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Re: Error objects in general

This page is part of the web mail archives of SRFI 77 from before July 7th, 2015. The new archives for SRFI 77 contain all messages, not just those from before July 7th, 2015.

bear <bear@xxxxxxxxx> writes:

>> Storing in variables second-class objects which can't be transparently
>> passed as function parameters or stored in other variables would be
>> insane, would break the fundamental assumption of Scheme that passing
>> an object around doesn't change its value.
> Hello??  ERROR OBJECTS, not otherwise-useful values!

All objects, without exceptions.

> We are talking about signs that insanity of one form or another has
> ALREADY occurred.

NaN is not insane.

> In my opinion, anything that happens with an error object (including
> a NaN) is undefined behavior,

Wrong. IEEE-754 specifies what happens with NaN quite clearly.

The point of standarizing it is that programs know how (exp 1000) will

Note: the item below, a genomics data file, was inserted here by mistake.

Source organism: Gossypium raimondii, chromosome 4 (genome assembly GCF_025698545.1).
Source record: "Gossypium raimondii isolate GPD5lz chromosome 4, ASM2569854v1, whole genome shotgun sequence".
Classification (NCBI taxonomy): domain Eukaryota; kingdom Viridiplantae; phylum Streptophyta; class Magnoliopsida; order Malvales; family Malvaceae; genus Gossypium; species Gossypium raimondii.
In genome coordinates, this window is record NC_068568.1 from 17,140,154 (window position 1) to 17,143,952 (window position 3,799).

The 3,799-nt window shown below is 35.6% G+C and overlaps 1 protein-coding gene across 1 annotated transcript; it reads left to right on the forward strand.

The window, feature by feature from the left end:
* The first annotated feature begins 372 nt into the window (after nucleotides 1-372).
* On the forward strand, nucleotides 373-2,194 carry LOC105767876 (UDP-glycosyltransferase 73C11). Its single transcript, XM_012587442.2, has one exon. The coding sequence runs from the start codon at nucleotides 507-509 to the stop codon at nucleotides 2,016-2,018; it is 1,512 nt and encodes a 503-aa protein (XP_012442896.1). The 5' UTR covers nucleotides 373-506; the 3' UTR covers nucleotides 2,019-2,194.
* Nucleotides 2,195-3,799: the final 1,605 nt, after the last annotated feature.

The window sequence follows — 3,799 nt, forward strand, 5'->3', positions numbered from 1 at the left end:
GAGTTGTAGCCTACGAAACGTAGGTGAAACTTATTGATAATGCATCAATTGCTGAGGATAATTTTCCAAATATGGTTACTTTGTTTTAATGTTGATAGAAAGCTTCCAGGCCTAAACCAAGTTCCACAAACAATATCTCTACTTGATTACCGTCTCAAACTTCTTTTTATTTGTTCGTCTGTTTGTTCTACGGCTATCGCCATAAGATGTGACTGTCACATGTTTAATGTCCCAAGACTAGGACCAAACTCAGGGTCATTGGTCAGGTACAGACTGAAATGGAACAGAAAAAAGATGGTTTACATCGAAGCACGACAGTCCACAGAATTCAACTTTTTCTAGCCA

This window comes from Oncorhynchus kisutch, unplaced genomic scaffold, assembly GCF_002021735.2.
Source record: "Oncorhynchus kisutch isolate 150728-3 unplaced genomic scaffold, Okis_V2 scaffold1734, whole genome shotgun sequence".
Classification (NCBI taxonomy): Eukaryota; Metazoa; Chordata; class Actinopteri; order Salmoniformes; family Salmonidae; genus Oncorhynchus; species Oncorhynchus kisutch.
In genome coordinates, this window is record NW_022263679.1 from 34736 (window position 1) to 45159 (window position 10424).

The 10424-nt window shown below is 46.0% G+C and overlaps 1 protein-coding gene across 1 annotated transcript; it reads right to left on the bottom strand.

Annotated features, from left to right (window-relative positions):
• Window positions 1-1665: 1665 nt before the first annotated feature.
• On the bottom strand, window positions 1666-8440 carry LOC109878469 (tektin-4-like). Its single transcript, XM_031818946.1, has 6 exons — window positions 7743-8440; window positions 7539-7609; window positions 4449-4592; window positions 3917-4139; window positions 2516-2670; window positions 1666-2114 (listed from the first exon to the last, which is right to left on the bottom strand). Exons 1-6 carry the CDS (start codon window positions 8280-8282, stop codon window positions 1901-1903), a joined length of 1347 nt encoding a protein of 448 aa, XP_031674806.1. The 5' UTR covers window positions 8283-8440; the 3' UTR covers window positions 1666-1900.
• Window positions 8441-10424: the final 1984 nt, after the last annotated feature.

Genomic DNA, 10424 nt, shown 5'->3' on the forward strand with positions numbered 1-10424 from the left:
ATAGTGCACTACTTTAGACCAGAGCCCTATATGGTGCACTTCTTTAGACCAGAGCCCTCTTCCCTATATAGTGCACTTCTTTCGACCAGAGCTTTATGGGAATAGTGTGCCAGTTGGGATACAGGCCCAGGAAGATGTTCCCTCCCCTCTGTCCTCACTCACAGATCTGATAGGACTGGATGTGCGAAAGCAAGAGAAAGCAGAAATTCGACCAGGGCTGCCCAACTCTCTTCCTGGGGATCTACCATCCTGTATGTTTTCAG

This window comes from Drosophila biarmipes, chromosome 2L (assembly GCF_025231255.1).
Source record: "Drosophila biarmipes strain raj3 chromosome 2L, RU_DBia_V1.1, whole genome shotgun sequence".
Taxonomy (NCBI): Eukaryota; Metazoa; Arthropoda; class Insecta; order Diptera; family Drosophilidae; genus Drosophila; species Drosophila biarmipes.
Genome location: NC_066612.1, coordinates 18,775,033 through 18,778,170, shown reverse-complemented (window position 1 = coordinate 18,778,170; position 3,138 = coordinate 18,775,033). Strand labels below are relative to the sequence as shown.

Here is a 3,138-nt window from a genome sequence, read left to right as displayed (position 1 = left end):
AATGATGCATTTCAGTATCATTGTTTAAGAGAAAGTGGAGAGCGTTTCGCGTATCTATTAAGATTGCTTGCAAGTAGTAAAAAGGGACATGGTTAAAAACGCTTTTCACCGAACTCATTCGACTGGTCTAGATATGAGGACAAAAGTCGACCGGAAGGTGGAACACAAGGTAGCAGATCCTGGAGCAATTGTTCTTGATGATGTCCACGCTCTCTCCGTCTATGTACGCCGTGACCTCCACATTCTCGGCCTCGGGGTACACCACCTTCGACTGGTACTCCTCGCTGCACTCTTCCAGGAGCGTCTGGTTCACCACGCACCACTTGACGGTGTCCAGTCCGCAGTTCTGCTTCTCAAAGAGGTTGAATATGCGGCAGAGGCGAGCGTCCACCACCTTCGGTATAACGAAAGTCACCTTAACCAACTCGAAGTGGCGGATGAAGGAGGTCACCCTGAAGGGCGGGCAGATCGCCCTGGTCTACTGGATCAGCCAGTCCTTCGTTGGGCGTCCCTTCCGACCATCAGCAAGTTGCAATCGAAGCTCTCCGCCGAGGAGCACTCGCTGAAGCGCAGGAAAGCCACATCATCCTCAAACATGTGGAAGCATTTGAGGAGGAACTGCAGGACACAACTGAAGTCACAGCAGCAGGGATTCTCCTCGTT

be handled, so they don't have to stay on their head in order to avoid
performing such calls beforehand, which is extremely hard in general.

> What I mentioned is a means of localizing it or telling where it
> occurred (where it is live rather than stale), instead of just
> randomly spreading it everywhere and making it unclear which
> operation produced it in the first place.

It's not spread randomly. It's spread only through arithmetic
operations until it's checked for.

> It's not clear that we should specify *any* particular response to
> insane code that produces NaNs or other error objects.

Matrix multiplication code is not insane, even if the input matrices
happen to contain very big and very small values (which produce +inf.0
and -inf.0 when multiplied, and then +nan.0 when added).

Please show how do you imagine writing matrix multiplication code
which doesn't invoke undefined behavior. With my design it's easy:
all it has to do is checking whether inputs are numbers.

> But I definitely want to know the difference between an operation
> that produced an error and an operation that just retrieved or read
> one.

First Scheme must be extended with an exception / condition system.
Otherwise plain 'read' has no way to report errors, even if there are
no NaNs anywhere.

Then it's easy: if 'read' returned at all, there was no error.

   __("<         Marcin Kowalczyk
   \__/       qrczak@xxxxxxxxxx
    ^^     http://qrnik.knm.org.pl/~qrczak/